MCGEE: Whom should a healthcare entity notify first and what should they do next?
EVANS: It depends on the type of breach and a number of other factors. According to the HITECH Act, if a breach affects 500 or more individuals, then you'll need to notify Health and Human Services no later than 60 days following the discovery of the breach. However, if a breach affects fewer than five hundred individuals, then you'll need to notify HHS no later than 60 days after the end of the calendar year in which the breach occurred. But that is just on the federal level.
There are currently 47 states that have legislation requiring notification if a breach involves personal information, but these requirements vary by state. Look at Ohio and Florida for example, they require notification no later than 45 days following a discovery of a breach, while let's say Idaho and Rhode Island's law say, and I quote, "The most expedient time possible and without unreasonable delay."
After notification, the federal and state requirements are fairly clear on the steps that organizations need to take, which of course depends on the circumstances. But once again, preparation is key to understanding and making these types of next step determinations. But one step is consistent regardless of all these variables, and that is ensuring all investigative steps taking, all evidence collected, and all supporting activities have been fully documented.
Notifying Covered Entities
MCGEE: How does breach response change if it's a business associate that's had an incident?
EVANS: Business associates should notify the covered entity as soon as they discover a breach has occurred, but no later than 60 days from the discovery of the breach according to the HITECH Act. Now this notification should include the identification of each individual who may be affected by the breach, as well as any other supporting information. But if I'm a covered entity, then I want to have formally established breach notification and response procedures with my business associates, and I'm not sure I want to wait 60 days for them to notify me. So that is something that we need to figure out as an organization from a covered entity to make sure that those procedures are squared away, and that may require some re-negotiation and revising of the business associate agreements.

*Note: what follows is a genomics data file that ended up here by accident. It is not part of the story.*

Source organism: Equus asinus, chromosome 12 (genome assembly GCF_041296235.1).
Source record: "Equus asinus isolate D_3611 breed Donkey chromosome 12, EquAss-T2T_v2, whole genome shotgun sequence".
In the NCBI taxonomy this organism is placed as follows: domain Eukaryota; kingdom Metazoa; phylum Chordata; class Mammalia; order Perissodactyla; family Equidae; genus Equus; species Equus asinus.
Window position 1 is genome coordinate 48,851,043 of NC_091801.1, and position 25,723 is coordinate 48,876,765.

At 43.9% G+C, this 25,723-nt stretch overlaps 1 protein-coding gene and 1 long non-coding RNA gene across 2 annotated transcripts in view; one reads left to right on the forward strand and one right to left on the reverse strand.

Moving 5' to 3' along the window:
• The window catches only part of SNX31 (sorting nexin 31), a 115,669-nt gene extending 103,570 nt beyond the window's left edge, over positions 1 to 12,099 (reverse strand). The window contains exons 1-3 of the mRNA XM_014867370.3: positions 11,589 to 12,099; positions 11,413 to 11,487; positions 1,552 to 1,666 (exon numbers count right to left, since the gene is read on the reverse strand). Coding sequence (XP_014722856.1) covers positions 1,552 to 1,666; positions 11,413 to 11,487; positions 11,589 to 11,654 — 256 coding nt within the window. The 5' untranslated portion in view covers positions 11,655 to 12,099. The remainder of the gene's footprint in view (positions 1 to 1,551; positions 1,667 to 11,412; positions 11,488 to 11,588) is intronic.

MCGEE: What are the biggest mistakes organizations should avoid making in their breach investigation and response?
EVANS: Some of the biggest mistakes I see organizations make is not training their staff. If you look at most healthcare organizations, they have what I would call "volunteer firefighter model" where folks have day jobs but then actually have to respond to particular incident if called to go to the task. But the challenge is that those folks often aren't trained and don't have a full understanding of the rules and responsibilities. That's really an easily correctible mistake if folks put forth the effort and work towards training and defining those rules.
The other area I often times see is not including all the stakeholders at the beginning of an incident. Often it may be on the IT side or on the legal side, and they start going down field and investigating this, and then a week, day or month later they end up having to pull somebody else in. If they had invited everybody to the party initially, then they would have been able to at least investigate that more effectively.
Rating Healthcare Entities
MCGEE: Overall, how would you rate the state of information security of healthcare entities and BAs? What are they doing right?
EVANS: On the covered entity side, I still encounter organizations that are, believe it or not with the HIPAA security rule being almost ten years in place, less than 20 percent compliant with those minimum security requirements. That is with organizations large and small. I think the challenge with a lot of organizations is the competing priorities, and the focus and attention they need to pay on the HIPAA security rule minimally. With the business associate side, I encounter something similar. Now they've had less time to focus on becoming complaint with the HIPAA security rule, so as a result I see even less maturity in some respects. I give the overall experience of organizations that I've worked with probably a C minus. We have a ways to go. I continue to see that, and I continue to see reports come out. There is a cybersecurity report that just came out from SANS Institute that pretty much indicates some of these blocking and tackling fundamentals in an information security program are continuing to be missed.